Micron-sized soft robots that can be made to quickly morph into different shapes using an applied magnetic field have been created by researchers in Switzerland. Their work could help in the development of intelligent micromachines that can be reprogrammed in situ to adapt to complex environments.
Microbots made of soft or flexible materials could find a wide range of uses, including in biomedical devices that can be introduced into the body to do tasks such as biopsies, surgery and drug delivery. Until now, most of these robots had fixed shapes and cannot easily change their forms once in place.
Now, researchers led by Laura Heyderman and Bradley Nelson at ETH Zurich and the Paul Scherrer Institute have developed a technique to make a microrobot that incorporates arrays of single-domain nanomagnets on connected, folding panels. The shape of the microbot can be programmed by applying a specific sequence of magnetic fields of varying strengths to the nanomagnets to encode their magnetic configurations.
The transformations are based on origami, which is the Japanese art of paper folding. The folding is actuated in a predefined way using a controlling magnetic field, explain team members Jizhai Cui and Tian-Yun Huang. The nanomagnets are made from cobalt and are 100-500 nm long and 60-110 nm wide. Individual nanomagnets are magnetized in the long direction. By arranging the nanomagnets on a panel, the magnetization of a panel can be pre-set (or encoded) in one of two possible perpendicular directions in the plane of the panel (signified as “0” and “1”).
The researchers designed their micromachines with two types of elements: rigid magnetic panels and soft springs that act as hinges connecting the panels. They made their devices using a technique called electron-beam lithography, which allows them to prepare arrays of nanoscale magnets on the panels, which are made of a thin layer of silicon nitride.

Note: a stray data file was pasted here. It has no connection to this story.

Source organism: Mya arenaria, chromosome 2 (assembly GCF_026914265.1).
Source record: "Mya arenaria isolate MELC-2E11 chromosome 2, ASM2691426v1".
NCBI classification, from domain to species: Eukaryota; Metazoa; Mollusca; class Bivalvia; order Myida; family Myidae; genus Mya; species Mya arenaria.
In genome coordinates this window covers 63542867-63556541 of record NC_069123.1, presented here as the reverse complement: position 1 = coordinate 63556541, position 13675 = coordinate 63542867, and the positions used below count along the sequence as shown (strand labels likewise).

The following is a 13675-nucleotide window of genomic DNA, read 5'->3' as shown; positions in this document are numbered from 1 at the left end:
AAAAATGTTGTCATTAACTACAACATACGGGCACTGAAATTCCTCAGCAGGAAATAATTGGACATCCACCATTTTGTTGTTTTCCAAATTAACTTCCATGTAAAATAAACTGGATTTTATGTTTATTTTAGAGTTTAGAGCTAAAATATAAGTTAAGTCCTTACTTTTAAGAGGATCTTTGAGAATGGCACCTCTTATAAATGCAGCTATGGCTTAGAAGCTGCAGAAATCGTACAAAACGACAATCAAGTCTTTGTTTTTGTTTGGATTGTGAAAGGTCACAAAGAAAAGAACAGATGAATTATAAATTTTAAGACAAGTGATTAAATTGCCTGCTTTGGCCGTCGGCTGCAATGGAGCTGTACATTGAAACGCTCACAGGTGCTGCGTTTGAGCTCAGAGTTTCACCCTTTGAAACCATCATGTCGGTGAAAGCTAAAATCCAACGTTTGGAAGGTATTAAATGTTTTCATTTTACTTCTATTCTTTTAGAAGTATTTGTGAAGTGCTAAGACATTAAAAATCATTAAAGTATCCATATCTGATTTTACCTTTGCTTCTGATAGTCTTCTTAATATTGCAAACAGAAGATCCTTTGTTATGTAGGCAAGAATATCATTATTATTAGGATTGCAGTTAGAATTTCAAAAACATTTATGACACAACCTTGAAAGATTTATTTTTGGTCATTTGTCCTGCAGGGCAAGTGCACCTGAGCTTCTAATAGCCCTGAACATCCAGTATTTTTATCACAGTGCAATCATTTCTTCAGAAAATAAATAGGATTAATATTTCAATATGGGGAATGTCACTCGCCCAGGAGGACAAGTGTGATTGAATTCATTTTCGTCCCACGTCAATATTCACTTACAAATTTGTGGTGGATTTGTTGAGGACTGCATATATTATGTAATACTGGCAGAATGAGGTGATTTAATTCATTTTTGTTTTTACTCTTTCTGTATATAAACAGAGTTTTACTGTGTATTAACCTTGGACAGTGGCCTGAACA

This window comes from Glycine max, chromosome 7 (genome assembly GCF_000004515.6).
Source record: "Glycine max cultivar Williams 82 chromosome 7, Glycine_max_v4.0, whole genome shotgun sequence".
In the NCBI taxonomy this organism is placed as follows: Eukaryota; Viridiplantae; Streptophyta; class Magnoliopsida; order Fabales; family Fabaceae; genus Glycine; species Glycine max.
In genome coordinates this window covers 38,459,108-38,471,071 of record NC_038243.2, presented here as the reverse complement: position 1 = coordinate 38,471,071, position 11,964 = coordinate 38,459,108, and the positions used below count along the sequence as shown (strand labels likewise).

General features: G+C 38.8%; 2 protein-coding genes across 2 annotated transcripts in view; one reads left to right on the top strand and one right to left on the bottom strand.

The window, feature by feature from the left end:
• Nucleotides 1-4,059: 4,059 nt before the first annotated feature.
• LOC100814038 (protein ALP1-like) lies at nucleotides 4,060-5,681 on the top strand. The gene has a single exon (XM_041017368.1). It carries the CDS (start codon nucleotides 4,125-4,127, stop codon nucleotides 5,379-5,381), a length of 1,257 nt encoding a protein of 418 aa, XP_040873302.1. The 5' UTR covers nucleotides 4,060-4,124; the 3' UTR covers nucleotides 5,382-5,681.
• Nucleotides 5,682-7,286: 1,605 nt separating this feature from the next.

To demonstrate their encoding concept, the team began by building a simple four-panel micromachine, with each panel patterned with 60 nm thick nanomagnets. They then built an assembly of these panels and showed that they could programme them to morph into the shapes of the different letters of the alphabet. They also made a microscale “transformer bird” carrying the nanoscale magnets that can flap, hover, turn and side-slip.
Origami brings soft logic to robotics
This concept of nanomagnetic encoding could be useful for many scientific and engineering applications, including biomedical robots, smart sensors, actuators, active metamaterials and flexible electronics, say Cui and Huang .
Reporting its work in Nature, the team says that it is now trying to build magnetic coils to apply pulsed magnetic fields to the devices. This will allow them to be reprogrammed in situ after they have been released for operation, Cui and Huang tell Physics World.
Much work still needs to be done to unleash the full potential of magnetic soft robots, but the advanced fabrication platforms used by the team will be crucial for implementing future designs of these devices – according to Xuanhe Zhao and Yoonho Kim of the Massachusetts Institute of Technology, who comment on the research in a Nature “News & Views” article.